Inside the AGM and the sentiment was much the same, with question after question from shareholders being hurled at Chairman Tim Poole and Managing Director Andrew Harding. Very little was given away, though Poole said it was the company’s current position to only do as much with Adani as it was legally obliged to.
That was clearly not enough for some, as about 40 protesters interrupted the meeting to demand Aurizon rule out paying for any upgrades to the existing rail line for Adani, or hauling coal from the Carmichael mine.
It wasn’t just mum and dad shareholders pressing Aurizon to stay away from the Carmichael project. One investor that until recently held a nearly 5% stake in Aurizon – Perpetual – was revealed to have had reservations about the Carmichael project and the reputational risk it brings to Aurizon. At its AGM, Perpetual’s Chairman Tony D’Aloisio said the investor would be prepared to take a hard line with Aurizon over reputational risks such as those Adani brings to business.
Mr D’Aloisio referred to this news piece from the ABC, which revealed more than how Perpetual had joined the likes of UniSuper to raise, as major investors, concerns over the potential of working on the Carmichael project with Aurizon, only to have later sold down their stake.
The story also talked about how Pacific National would be prepared to talk to Adani over a potential rail haulage agreement. In the company’s response to the ABC, it said:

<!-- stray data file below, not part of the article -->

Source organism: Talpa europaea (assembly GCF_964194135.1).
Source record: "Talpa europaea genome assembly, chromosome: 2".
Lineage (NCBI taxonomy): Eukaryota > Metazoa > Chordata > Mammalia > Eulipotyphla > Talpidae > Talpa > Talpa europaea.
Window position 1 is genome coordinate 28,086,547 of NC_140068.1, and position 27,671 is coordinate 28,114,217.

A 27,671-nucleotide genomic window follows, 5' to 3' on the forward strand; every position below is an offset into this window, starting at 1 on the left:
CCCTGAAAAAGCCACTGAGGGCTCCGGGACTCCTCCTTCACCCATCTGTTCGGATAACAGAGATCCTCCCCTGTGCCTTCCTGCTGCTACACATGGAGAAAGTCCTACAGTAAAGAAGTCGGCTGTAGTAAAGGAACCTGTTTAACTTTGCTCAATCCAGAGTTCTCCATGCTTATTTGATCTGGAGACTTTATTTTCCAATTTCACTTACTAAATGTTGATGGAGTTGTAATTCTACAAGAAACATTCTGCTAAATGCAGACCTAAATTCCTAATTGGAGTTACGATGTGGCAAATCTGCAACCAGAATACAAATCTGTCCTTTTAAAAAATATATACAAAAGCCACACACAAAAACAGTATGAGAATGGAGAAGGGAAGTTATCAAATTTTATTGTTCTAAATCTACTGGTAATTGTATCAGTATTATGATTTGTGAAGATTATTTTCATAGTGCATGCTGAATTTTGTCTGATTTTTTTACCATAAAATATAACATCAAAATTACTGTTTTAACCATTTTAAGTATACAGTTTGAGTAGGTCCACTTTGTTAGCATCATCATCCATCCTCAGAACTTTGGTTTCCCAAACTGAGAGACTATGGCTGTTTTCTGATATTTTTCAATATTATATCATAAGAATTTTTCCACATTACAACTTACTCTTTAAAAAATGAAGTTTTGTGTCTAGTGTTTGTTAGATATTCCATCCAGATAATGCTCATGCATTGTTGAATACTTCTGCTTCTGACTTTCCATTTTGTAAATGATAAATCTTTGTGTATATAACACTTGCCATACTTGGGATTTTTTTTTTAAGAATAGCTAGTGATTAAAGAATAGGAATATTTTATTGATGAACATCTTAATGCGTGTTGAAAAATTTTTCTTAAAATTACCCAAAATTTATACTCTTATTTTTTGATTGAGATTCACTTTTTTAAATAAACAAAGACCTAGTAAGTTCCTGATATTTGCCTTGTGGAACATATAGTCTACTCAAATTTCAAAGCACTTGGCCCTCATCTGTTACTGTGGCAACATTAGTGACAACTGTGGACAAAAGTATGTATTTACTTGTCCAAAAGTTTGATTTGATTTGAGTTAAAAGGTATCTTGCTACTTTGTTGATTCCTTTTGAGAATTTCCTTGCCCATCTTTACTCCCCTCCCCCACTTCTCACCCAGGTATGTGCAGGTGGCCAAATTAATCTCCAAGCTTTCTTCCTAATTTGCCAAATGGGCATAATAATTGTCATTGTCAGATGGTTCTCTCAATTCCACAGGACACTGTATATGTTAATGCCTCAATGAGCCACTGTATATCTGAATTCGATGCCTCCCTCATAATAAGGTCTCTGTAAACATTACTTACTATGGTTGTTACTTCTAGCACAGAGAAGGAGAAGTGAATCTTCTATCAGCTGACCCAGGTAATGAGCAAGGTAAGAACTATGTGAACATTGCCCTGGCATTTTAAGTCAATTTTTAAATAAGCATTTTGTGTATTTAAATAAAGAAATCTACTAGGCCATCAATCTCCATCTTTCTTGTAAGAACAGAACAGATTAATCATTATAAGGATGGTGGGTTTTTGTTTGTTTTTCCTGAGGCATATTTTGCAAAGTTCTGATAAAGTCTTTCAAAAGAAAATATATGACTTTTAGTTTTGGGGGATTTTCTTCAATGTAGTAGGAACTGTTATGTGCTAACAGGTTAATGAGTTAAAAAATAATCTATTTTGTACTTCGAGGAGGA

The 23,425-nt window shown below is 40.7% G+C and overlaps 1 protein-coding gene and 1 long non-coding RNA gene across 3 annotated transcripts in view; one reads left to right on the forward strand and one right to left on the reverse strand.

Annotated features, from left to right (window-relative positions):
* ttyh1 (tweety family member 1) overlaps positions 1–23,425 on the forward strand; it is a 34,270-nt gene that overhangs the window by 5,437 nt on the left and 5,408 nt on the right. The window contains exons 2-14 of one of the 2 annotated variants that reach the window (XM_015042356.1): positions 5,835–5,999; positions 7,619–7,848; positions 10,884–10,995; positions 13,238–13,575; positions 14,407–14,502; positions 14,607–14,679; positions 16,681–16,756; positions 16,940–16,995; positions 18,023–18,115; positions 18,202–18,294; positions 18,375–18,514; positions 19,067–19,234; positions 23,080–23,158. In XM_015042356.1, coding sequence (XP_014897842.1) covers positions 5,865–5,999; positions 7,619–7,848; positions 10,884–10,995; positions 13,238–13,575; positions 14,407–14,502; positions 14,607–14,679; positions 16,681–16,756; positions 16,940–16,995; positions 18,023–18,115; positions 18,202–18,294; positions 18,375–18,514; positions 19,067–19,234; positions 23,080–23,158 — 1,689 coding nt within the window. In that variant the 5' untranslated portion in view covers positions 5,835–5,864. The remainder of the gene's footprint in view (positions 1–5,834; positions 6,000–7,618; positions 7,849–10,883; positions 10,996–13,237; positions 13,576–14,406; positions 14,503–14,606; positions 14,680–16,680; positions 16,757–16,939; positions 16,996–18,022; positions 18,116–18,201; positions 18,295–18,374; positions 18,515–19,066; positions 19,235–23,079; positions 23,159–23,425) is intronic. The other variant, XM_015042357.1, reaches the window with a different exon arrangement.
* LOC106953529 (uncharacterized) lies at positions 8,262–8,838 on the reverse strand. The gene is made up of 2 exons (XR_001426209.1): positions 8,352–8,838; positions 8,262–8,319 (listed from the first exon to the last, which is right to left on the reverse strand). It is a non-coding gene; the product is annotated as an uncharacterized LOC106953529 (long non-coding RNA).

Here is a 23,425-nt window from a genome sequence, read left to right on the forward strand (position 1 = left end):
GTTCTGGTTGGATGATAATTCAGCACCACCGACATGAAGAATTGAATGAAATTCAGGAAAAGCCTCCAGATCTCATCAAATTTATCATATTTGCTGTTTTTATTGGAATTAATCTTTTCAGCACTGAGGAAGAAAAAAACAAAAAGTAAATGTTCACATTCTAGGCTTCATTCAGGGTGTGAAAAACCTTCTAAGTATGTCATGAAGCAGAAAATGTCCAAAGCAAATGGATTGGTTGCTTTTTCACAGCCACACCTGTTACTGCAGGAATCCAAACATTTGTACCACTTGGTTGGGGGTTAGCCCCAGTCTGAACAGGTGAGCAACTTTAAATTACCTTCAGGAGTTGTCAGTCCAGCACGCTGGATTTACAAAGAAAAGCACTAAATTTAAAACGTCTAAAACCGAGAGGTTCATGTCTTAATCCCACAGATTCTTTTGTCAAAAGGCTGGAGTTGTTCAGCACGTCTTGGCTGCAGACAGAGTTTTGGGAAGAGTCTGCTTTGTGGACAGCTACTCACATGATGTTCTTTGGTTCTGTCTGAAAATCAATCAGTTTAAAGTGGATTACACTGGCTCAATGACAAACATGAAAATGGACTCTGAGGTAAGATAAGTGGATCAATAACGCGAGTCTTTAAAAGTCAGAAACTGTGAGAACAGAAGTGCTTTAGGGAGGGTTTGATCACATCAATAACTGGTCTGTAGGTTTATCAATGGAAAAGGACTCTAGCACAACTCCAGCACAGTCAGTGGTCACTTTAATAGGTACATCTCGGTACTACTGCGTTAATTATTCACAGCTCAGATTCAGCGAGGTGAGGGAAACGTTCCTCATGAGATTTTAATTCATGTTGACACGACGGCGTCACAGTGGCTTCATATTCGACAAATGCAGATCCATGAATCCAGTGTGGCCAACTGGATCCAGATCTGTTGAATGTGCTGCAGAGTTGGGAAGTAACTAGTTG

“We wouldn’t rule out dealing with Adani or any other mining company that had the necessary approvals”
This is a concerning development, bringing us back to the present moment and the question: what next to stop Adani?
Status update, October 2019
This week was an important reminder that, while Adani might make a little progress here and there, it still lacks some of the most important elements necessary to build its massive Carmichael coal mine and rail project, and open up the Galilee Coal basin.
As of October 2019 Adani still needs finance, along with engineering and construction partners to enable the Carmichael project to go ahead. Within those two areas lie critical aspects such as insurance and coal haulage. Neither are going to be easy for Adani and, if the #stopadani campaign chooses to, both could be made impossible, literally halting this project in its tracks.